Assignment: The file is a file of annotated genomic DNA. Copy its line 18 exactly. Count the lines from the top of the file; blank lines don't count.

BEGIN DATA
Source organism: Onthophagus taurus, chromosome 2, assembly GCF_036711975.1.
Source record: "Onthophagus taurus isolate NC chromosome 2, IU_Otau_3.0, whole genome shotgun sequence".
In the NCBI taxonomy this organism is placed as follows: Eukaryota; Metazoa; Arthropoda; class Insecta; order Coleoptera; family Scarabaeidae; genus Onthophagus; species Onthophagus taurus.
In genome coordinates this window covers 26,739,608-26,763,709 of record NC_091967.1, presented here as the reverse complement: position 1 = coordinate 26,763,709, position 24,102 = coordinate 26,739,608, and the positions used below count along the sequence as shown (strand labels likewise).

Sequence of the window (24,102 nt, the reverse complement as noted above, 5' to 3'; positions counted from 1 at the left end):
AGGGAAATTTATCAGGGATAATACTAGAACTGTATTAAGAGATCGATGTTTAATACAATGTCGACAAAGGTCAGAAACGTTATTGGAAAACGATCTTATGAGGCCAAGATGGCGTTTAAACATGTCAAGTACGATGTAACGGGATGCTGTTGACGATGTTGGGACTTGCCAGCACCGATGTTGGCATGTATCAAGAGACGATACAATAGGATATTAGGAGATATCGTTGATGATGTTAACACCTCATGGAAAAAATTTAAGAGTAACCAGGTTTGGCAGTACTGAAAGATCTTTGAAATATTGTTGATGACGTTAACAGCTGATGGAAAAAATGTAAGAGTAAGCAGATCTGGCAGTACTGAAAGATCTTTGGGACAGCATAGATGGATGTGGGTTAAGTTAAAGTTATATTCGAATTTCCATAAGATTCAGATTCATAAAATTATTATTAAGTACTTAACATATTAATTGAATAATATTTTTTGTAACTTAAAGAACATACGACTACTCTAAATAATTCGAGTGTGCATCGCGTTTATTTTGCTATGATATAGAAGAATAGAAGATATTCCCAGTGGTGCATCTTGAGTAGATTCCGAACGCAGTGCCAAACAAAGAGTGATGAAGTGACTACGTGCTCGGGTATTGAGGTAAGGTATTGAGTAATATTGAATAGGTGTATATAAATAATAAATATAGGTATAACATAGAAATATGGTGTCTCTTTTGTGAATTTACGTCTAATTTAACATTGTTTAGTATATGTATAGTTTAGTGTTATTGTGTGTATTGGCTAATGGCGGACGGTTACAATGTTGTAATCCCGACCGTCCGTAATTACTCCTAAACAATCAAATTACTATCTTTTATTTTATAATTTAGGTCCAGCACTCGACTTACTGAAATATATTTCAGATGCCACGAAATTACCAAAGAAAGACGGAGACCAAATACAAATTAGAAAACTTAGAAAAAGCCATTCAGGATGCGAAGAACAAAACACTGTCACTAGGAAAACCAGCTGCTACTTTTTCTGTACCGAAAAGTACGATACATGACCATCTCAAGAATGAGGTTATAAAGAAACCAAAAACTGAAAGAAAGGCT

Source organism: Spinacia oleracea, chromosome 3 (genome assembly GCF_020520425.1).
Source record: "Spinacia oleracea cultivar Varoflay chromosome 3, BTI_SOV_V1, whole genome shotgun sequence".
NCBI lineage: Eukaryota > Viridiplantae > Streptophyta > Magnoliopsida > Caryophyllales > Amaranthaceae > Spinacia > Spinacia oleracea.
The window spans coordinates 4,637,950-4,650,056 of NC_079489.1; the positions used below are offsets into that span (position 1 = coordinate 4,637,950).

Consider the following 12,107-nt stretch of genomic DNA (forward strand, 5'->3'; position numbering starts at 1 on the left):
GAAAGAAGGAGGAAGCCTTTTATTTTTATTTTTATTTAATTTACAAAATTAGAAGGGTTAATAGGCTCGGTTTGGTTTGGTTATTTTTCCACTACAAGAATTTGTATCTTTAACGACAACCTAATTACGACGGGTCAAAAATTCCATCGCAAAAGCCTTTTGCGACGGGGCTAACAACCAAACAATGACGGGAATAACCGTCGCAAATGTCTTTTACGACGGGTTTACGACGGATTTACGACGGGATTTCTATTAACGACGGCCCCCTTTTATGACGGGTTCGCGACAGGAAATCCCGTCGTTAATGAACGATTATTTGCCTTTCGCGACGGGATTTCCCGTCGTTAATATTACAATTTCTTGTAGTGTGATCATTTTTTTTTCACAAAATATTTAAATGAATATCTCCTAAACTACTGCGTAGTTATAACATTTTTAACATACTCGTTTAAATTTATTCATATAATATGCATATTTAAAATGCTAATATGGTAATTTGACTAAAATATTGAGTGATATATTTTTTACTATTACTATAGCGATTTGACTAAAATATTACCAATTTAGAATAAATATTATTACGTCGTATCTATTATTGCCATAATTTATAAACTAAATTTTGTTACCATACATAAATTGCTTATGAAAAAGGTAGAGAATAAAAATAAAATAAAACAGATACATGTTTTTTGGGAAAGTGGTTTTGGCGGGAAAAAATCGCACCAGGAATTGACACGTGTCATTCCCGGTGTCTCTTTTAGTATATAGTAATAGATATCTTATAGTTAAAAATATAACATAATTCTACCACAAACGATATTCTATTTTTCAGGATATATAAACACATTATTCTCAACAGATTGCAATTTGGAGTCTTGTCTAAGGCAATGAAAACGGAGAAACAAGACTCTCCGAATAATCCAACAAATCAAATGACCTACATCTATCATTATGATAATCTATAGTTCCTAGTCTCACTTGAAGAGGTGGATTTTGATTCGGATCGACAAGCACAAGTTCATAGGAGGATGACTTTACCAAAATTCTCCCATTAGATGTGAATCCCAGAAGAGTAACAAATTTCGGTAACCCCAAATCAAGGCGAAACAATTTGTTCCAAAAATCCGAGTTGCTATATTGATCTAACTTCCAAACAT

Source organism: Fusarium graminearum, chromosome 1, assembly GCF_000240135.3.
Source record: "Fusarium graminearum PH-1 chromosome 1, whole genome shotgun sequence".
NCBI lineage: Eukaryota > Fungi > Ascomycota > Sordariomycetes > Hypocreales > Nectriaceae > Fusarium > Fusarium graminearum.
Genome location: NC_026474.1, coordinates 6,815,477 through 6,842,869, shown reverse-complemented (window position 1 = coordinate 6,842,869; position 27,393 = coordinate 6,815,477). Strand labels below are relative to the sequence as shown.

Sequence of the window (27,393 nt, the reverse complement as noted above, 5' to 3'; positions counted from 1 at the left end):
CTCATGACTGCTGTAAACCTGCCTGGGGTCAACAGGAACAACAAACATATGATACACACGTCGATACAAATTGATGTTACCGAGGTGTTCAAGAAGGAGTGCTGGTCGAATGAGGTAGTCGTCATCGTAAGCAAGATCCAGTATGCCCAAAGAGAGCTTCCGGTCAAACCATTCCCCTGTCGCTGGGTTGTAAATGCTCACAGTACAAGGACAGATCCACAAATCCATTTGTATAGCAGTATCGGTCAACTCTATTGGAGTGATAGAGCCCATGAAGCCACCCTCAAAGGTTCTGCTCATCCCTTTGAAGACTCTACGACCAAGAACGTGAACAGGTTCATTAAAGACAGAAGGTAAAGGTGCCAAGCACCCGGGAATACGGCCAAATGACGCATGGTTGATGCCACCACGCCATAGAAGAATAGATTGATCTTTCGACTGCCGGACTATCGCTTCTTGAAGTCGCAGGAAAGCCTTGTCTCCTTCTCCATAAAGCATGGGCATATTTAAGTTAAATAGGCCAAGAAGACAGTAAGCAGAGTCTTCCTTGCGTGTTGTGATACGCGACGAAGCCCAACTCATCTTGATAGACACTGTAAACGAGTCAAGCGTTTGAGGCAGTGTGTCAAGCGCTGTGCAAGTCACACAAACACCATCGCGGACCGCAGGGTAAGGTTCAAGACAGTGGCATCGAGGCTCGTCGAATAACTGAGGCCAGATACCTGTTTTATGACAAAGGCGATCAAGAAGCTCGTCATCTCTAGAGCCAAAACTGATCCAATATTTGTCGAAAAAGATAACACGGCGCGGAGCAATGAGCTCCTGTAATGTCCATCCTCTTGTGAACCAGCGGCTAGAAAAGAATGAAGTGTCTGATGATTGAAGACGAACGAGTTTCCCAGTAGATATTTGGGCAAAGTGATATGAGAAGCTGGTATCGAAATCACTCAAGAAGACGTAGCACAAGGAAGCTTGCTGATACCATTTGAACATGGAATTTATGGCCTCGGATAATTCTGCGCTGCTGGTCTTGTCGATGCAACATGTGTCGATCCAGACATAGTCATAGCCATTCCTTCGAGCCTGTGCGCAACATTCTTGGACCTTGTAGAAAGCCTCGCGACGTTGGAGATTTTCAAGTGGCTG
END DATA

CTCATGACTGCTGTAAACCTGCCTGGGGTCAACAGGAACAACAAACATATGATACACACGTCGATACAAATTGATGTTACCGAGGTGTTCAAGAAGGAGTGCTGGTCGAATGAGGTAGTCGTCATCGTAAGCAAGATCCAGTATGCCCAAAGAGAGCTTCCGGTCAAACCATTCCCCTGTCGCTGGGTTGTAAATGCTCACAGTACAAGGACAGATCCACAAATCCATTTGTATAGCAGTATCGGTCAACTCTATTGGAGTGATAGAGCCCATGAAGCCACCCTCAAAGGTTCTGCTCATCCCTTTGAAGACTCTACGACCAAGAACGTGAACAGGTTCATTAAAGACAGAAGGTAAAGGTGCCAAGCACCCGGGAATACGGCCAAATGACGCATGGTTGATGCCACCACGCCATAGAAGAATAGATTGATCTTTCGACTGCCGGACTATCGCTTCTTGAAGTCGCAGGAAAGCCTTGTCTCCTTCTCCATAAAGCATGGGCATATTTAAGTTAAATAGGCCAAGAAGACAGTAAGCAGAGTCTTCCTTGCGTGTTGTGATACGCGACGAAGCCCAACTCATCTTGATAGACACTGTAAACGAGTCAAGCGTTTGAGGCAGTGTGTCAAGCGCTGTGCAAGTCACACAAACACCATCGCGGACCGCAGGGTAAGGTTCAAGACAGTGGCATCGAGGCTCGTCGAATAACTGAGGCCAGATACCTGTTTTATGACAAAGGCGATCAAGAAGCTCGTCATCTCTAGAGCCAAAACTGATCCAATATTTGTCGAAAAAGATAACACGGCGCGGAGCAATGAGCTCCTGTAATGTCCATCCTCTTGTGAACCAGCGGCTAGAAAAGAATGAAGTGTCTGATGATTGAAGACGAACGAGTTTCCCAGTAGATATTTGGGCAAAGTGATATGAGAAGCTGGTATCGAAATCACTCAAGAAGACGTAGCACAAGGAAGCTTGCTGATACCATTTGAACATGGAATTTATGGCCTCGGATAATTCTGCGCTGCTGGTCTTGTCGATGCAACATGTGTCGATCCAGACATAGTCATAGCCATTCCTTCGAGCCTGTGCGCAACATTCTTGGACCTTGTAGAAAGCCTCGCGACGTTGGAGATTTTCAAGTGGCTG